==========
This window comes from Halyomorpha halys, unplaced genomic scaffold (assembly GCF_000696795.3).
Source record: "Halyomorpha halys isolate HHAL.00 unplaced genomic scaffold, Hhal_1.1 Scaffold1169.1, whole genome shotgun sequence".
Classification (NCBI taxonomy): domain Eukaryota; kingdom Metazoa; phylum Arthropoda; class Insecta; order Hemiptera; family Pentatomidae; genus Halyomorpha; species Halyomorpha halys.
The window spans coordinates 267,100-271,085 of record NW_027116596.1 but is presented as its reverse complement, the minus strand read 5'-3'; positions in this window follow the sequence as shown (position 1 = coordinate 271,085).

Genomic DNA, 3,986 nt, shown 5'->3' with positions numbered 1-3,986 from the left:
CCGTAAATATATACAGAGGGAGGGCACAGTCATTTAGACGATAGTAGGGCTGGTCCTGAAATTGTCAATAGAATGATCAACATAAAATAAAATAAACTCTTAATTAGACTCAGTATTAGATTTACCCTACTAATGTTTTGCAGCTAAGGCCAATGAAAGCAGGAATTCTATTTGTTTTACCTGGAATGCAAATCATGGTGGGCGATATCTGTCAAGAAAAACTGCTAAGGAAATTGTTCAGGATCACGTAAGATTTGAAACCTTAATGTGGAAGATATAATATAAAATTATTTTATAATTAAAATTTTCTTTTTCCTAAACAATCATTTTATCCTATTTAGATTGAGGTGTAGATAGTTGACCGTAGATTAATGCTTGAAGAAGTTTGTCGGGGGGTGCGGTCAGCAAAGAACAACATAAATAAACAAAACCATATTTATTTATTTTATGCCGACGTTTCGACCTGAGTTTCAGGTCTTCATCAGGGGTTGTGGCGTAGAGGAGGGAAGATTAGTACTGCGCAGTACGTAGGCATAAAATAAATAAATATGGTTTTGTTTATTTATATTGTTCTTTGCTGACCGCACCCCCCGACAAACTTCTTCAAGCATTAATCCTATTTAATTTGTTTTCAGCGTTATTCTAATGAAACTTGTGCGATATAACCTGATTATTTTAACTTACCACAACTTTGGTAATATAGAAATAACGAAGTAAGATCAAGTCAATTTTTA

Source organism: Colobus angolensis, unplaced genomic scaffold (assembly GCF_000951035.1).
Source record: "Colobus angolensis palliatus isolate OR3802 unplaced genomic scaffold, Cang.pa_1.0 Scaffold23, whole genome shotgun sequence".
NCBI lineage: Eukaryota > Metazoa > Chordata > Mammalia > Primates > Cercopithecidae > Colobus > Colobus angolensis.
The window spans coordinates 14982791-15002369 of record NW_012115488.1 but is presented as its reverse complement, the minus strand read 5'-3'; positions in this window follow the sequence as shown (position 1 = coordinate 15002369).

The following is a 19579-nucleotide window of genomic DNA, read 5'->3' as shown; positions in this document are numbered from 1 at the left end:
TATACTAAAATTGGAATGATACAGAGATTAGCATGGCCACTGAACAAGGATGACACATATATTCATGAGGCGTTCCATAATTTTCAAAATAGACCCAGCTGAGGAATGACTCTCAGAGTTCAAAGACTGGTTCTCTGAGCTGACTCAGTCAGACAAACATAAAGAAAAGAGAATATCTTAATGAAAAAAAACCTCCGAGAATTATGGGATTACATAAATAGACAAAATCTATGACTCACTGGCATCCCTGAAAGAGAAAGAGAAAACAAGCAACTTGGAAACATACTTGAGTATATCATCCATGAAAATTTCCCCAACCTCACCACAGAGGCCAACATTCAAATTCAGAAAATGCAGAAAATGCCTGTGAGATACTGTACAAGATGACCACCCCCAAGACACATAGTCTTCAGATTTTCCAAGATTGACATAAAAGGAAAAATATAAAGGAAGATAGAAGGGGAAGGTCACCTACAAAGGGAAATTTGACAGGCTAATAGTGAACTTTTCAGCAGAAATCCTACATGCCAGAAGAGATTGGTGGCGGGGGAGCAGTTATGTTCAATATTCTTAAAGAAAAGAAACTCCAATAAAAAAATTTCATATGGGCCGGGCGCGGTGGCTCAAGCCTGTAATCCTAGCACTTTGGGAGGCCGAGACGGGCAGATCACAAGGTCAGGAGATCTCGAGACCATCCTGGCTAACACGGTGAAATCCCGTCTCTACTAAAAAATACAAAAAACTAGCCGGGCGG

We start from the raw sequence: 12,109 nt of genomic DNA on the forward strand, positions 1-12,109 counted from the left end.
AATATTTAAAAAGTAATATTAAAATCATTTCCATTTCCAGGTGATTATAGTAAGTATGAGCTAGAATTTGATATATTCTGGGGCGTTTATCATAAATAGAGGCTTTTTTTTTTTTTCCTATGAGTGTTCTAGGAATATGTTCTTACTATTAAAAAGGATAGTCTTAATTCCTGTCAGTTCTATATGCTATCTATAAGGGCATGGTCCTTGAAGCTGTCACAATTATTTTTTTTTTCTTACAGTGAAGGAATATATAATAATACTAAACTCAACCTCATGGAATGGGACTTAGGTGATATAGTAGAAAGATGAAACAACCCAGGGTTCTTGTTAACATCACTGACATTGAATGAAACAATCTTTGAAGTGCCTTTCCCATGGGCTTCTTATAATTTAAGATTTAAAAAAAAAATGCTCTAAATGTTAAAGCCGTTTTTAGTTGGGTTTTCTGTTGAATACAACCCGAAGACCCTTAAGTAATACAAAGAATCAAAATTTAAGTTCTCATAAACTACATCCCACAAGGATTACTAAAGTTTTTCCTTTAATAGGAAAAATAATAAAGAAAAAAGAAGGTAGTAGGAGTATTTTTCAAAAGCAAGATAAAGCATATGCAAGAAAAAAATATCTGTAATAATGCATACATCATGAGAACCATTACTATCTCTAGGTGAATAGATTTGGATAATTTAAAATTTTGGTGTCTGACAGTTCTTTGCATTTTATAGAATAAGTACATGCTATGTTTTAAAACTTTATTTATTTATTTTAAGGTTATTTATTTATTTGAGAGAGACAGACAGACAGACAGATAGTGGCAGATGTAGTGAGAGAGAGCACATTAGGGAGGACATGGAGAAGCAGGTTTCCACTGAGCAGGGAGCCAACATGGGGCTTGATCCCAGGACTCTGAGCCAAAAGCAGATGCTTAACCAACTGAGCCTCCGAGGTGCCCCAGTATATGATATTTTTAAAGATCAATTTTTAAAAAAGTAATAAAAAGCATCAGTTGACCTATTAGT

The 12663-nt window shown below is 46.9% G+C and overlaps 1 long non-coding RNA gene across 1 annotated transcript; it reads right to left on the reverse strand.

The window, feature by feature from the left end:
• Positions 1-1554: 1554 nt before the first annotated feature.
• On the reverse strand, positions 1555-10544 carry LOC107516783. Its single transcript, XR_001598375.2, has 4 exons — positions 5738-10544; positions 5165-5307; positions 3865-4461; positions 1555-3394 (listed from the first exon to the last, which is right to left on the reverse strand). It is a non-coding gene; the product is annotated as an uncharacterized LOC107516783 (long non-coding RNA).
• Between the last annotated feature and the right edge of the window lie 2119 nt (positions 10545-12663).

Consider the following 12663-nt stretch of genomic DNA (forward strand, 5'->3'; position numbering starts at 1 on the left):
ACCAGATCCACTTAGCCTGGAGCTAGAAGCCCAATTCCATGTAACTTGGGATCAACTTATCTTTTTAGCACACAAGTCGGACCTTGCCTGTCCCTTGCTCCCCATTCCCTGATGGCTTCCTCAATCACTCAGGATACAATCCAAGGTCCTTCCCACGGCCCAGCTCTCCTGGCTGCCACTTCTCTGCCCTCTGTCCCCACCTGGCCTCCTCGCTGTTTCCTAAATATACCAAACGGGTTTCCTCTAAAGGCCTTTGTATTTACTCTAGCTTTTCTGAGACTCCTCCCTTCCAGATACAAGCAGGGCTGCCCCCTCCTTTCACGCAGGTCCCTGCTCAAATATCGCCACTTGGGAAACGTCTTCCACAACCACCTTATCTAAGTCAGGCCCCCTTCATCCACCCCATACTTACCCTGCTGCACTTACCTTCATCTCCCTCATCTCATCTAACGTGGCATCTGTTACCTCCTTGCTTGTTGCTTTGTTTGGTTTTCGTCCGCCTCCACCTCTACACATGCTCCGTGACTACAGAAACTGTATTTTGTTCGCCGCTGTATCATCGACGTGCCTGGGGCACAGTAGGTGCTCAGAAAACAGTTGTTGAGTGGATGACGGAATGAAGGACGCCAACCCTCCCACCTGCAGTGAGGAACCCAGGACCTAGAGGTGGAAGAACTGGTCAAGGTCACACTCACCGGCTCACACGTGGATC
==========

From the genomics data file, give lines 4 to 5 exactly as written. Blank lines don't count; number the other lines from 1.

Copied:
The window spans coordinates 267,100-271,085 of record NW_027116596.1 but is presented as its reverse complement, the minus strand read 5'-3'; positions in this window follow the sequence as shown (position 1 = coordinate 271,085).

Genomic DNA, 3,986 nt, shown 5'->3' with positions numbered 1-3,986 from the left: